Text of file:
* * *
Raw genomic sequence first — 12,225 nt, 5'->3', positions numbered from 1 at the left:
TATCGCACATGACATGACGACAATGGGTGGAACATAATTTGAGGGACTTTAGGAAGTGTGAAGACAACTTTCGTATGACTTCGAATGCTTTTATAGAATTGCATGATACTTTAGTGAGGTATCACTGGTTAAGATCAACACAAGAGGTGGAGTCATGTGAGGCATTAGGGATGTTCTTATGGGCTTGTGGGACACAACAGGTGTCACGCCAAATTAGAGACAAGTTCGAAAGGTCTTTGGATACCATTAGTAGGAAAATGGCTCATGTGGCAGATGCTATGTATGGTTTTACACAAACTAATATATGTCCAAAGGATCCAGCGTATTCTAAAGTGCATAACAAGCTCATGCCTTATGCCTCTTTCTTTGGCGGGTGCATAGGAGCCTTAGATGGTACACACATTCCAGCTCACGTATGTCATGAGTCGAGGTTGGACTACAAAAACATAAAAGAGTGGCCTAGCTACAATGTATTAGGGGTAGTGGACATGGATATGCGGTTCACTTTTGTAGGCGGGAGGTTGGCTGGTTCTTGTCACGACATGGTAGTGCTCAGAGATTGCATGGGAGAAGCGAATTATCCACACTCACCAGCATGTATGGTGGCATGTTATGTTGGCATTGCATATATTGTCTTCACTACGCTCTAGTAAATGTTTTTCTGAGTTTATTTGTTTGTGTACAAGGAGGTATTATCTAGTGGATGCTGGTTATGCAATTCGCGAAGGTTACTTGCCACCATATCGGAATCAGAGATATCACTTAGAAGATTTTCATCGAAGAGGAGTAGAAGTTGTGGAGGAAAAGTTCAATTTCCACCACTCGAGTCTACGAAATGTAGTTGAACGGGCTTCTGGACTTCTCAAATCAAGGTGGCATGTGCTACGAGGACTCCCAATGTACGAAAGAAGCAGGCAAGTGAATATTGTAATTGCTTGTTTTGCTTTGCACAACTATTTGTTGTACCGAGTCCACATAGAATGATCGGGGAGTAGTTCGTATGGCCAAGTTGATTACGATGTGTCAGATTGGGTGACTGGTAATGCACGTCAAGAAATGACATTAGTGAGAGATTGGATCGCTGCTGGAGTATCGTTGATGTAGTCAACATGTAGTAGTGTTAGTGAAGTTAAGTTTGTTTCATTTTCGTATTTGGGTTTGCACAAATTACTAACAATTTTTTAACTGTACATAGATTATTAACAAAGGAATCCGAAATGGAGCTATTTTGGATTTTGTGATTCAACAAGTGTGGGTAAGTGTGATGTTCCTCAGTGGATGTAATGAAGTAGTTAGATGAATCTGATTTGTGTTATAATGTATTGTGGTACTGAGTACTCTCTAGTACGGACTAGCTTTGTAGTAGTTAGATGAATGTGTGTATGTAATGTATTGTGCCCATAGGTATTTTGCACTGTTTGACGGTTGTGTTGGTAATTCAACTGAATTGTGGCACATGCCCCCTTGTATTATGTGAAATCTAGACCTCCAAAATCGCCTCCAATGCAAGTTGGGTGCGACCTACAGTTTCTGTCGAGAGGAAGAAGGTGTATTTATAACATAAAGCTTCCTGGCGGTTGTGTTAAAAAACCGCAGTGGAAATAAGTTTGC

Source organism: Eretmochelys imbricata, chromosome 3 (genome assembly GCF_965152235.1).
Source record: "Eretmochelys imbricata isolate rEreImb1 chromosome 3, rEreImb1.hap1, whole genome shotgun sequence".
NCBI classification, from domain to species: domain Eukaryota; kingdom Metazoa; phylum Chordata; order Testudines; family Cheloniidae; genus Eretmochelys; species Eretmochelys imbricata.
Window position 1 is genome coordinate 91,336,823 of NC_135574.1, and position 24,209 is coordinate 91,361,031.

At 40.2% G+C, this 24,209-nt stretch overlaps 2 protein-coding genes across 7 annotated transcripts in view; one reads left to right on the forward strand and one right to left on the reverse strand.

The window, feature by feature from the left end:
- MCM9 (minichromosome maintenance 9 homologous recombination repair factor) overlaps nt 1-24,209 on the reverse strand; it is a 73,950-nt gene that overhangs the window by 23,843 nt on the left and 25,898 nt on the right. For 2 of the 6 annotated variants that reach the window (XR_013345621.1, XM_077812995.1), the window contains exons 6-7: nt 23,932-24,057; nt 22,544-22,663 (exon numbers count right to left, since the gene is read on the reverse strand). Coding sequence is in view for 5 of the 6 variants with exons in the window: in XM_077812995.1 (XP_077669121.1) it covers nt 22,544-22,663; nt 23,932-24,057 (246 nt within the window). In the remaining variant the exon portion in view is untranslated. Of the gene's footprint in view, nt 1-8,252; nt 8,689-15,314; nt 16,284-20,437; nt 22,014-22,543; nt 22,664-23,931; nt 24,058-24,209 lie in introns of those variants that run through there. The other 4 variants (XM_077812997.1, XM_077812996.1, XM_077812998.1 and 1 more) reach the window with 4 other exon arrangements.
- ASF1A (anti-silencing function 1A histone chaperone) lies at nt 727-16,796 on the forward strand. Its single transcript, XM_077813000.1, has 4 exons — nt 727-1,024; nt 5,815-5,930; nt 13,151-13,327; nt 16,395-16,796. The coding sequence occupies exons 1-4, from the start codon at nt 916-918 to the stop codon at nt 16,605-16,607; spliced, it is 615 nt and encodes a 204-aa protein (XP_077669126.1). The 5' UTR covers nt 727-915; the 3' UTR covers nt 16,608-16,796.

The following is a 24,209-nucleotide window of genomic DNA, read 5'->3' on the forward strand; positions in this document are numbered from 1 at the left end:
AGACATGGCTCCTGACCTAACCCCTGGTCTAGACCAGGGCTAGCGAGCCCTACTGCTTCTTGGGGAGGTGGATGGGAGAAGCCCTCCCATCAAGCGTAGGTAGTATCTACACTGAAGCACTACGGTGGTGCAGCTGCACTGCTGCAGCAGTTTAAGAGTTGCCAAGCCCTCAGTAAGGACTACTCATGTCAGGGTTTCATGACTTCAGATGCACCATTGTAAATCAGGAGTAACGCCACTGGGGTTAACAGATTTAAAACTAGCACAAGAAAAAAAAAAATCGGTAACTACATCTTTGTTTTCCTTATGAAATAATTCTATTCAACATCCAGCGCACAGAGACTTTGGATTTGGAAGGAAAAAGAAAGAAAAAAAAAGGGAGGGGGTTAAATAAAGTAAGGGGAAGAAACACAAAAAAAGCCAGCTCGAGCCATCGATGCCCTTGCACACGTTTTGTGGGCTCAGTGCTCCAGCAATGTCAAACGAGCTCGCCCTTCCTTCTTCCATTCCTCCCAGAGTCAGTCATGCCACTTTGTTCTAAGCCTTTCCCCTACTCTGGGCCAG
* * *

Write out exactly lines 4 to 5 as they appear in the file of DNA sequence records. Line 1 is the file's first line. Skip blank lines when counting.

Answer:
Source record: "Eretmochelys imbricata isolate rEreImb1 chromosome 3, rEreImb1.hap1, whole genome shotgun sequence".
NCBI classification, from domain to species: domain Eukaryota; kingdom Metazoa; phylum Chordata; order Testudines; family Cheloniidae; genus Eretmochelys; species Eretmochelys imbricata.